Meg’s Review: Ship Breaker by Paolo Bacigalupi
Audiobook read by Joshua Swanson
At a recent trip to Barnes and Noble, I found a themed display table that proudly declared “IF YOU LIKE HUNGER GAMES.” And I do indeed like Hunger Games, so I moseyed on over to peruse the selection. Most of the books I had read–the I Am Number Four series, Divergent, Variant–and there, in the corner, was Ship Breaker.
“That’s the one that was billed as sci-fi dystopia. I kept expecting aliens to show up,” I told my shopping partner.
“Looks like it was a National Book Award Finalist,” she said, tracing the embossed award announcement on the cover.
I just sort of blinked at her for a moment before blurting, “But God, that book was so boring.”
And it was. Ship Breaker is written in beautiful prose–no less should be expected from the uber-talented Paolo Bacigalupi. But I almost think it was a case of being too beautiful. I actually listened to the book and found myself phasing out of the narrative for ten minutes at a time only to phase back in and realize that the character hadn’t actually moved at all. The past ten minutes of audio had been scenery description, observation of other character’s actions that had little to do with plot, or a lengthy internal debate. It made for great multi-tasking, but it did not make the text particularly engaging–or memorable.
Ship Breaker follows Nailer, a young-ish boy in a world set in the distant-ish future. His life revolves around stripping the old oil tankers that dot his Gulf of Mexico beach village of all their usable parts. In the aftermath of a hurricane, Nailer finds the boat of a rich girl smashed upon the rocks. Instead of the lucky strike of wealth he is imagining, the discovery of the boat propels him on an adventure that sets him at odds with the greatest villain he knows: his own father.
The world that Bacigalupi has created in Ship Breaker is a narrow one, focusing in on one specific subculture of this brave new world. Such tight focus made for terrific language use; the book single-handedly reintroduced the word ‘swank’ into my vocabulary. There were times when I caught myself thinking in the island-ly dialogue that many of the characters in the book spoke.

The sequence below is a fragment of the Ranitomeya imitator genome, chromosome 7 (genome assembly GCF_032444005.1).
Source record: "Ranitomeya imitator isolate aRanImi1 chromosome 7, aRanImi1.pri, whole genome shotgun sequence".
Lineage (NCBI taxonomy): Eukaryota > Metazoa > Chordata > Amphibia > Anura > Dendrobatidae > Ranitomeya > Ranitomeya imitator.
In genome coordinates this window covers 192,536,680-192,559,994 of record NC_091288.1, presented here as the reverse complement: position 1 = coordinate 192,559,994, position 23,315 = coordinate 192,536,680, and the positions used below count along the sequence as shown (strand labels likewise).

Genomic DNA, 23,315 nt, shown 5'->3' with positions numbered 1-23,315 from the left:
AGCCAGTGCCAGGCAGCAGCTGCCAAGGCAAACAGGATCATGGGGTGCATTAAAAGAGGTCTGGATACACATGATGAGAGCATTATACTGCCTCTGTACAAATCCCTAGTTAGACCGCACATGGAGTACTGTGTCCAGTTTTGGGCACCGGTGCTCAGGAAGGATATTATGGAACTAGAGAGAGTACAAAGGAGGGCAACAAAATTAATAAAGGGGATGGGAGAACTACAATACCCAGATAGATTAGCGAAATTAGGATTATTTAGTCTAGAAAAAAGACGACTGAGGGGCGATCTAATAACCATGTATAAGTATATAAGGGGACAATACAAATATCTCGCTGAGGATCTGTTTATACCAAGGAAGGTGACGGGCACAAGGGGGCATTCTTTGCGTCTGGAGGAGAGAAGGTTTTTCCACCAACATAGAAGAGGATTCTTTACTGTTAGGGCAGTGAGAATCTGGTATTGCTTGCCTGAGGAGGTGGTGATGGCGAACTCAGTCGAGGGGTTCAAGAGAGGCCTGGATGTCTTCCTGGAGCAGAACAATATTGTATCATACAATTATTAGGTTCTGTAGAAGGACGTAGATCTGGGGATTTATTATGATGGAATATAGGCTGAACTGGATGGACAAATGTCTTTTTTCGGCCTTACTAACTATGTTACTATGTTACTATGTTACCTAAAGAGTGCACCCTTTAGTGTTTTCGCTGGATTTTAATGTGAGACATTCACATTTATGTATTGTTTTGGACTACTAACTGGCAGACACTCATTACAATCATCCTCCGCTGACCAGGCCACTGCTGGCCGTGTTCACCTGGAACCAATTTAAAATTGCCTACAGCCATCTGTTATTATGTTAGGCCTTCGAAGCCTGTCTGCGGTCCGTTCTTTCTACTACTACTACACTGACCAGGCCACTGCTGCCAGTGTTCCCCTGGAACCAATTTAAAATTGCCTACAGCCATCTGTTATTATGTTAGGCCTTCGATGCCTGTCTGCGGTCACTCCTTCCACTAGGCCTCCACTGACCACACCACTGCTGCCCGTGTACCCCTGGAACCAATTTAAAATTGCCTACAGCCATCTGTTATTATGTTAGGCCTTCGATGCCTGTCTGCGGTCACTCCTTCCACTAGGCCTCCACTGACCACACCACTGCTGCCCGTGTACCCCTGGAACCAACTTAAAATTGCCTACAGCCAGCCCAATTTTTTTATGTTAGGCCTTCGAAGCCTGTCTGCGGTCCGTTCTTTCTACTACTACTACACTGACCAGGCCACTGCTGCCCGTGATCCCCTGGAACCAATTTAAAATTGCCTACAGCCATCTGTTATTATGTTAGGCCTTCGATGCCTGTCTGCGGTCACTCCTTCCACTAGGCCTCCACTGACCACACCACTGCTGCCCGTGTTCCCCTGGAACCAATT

Another big part of the book’s charm was the reader Joshua Swanson–the same reader of the newest Percy Jackson series–who managed an impressive array of voices and dialects.
But…the book was just boring. Part of the issue may have been the way it was presented. When I hear “dystopian sci-fi” I expect a number of things to be handed to me, not the least of which is actual dystopia. In Ship Breaker, there was no fight against the man, no uprising against the government. It was mostly a story about a boy trying to move up within his own social class; it was futuristic view of the world to be sure, but I was not the flavor of dystopia that I am used to. And while there were these dog-tiger-human crossbreed things (which were totally cool), there were no other sci-fi-ish elements present. No aliens, no robots, no fancy gadgets, no creepy social engineering–nothing.
At the end of the day, Ship Breaker was a National Book Finalist for good reason–it was superbly beautiful prose and well-structured. But the book lacked the thrill of both scifi and dystopia. Honestly, it read a bit more like a nice lit fic adventure. So if you’re looking for a nice jaunt through a narrow world, I highly recommend this story. But if you’re looking for something to fill the Hunger Games void, you’re going to have to look a little farther afield.